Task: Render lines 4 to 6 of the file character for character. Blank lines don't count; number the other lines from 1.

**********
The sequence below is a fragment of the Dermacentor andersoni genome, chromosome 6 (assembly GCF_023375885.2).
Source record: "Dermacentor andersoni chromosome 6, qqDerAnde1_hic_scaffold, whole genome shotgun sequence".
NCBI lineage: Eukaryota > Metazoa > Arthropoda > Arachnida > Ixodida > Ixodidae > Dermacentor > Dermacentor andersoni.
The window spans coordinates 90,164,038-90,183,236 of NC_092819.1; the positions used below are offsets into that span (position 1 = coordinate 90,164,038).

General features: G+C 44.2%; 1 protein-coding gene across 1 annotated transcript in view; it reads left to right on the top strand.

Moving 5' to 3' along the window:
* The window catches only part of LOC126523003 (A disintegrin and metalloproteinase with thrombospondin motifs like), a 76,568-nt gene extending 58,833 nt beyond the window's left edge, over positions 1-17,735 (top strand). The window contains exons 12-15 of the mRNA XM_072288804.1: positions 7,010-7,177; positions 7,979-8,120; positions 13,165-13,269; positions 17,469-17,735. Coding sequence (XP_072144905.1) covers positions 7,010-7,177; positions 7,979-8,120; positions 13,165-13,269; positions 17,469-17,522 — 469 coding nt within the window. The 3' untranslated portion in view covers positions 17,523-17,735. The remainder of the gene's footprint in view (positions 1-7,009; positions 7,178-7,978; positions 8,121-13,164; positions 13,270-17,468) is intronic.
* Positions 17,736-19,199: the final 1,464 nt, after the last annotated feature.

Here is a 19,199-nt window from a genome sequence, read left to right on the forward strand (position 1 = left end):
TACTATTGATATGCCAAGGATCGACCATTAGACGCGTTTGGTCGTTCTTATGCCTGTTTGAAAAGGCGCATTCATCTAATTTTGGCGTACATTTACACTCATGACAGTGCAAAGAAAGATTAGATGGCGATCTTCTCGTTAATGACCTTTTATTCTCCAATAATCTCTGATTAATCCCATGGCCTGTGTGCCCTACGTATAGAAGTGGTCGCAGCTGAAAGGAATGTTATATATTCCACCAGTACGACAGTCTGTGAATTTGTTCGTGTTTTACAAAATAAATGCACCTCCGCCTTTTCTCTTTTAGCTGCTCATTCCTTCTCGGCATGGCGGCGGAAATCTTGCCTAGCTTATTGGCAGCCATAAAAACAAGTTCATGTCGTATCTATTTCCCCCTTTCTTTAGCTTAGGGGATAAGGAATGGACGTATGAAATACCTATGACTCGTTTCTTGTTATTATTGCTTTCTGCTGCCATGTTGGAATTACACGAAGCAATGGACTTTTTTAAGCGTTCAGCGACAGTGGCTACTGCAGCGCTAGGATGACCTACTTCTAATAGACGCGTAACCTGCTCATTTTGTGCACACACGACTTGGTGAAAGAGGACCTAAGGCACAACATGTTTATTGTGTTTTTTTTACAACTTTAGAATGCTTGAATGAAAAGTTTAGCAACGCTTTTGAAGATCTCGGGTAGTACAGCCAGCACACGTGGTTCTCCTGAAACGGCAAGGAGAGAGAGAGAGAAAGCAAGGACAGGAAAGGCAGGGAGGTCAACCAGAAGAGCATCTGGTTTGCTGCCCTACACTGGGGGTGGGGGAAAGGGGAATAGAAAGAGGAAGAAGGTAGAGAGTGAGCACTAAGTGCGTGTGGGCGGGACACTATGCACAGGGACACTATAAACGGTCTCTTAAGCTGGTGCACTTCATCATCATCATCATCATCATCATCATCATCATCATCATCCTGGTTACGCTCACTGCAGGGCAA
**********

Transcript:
The window spans coordinates 90,164,038-90,183,236 of NC_092819.1; the positions used below are offsets into that span (position 1 = coordinate 90,164,038).

General features: G+C 44.2%; 1 protein-coding gene across 1 annotated transcript in view; it reads left to right on the top strand.

Moving 5' to 3' along the window: